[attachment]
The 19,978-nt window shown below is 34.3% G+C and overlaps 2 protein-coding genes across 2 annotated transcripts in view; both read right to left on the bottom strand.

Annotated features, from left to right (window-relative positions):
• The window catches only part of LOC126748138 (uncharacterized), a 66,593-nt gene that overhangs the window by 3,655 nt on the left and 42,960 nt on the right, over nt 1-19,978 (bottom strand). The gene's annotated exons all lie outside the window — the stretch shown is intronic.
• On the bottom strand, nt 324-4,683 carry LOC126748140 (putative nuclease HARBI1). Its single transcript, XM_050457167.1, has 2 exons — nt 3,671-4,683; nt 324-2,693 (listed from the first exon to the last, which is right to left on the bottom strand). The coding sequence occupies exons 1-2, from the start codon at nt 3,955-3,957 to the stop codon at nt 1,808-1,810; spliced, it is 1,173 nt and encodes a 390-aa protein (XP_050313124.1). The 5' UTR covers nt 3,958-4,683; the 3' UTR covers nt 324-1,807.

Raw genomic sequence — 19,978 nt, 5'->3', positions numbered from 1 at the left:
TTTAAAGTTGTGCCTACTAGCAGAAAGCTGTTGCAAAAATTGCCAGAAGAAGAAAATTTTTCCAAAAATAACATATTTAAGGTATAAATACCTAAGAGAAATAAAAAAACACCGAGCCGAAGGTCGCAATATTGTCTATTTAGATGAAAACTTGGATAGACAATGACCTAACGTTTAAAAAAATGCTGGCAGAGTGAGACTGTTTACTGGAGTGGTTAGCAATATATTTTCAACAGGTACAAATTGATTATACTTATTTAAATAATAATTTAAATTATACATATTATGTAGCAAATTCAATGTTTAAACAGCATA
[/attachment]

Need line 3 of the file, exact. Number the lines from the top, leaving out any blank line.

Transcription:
• The window catches only part of LOC126748138 (uncharacterized), a 66,593-nt gene that overhangs the window by 3,655 nt on the left and 42,960 nt on the right, over nt 1-19,978 (bottom strand). The gene's annotated exons all lie outside the window — the stretch shown is intronic.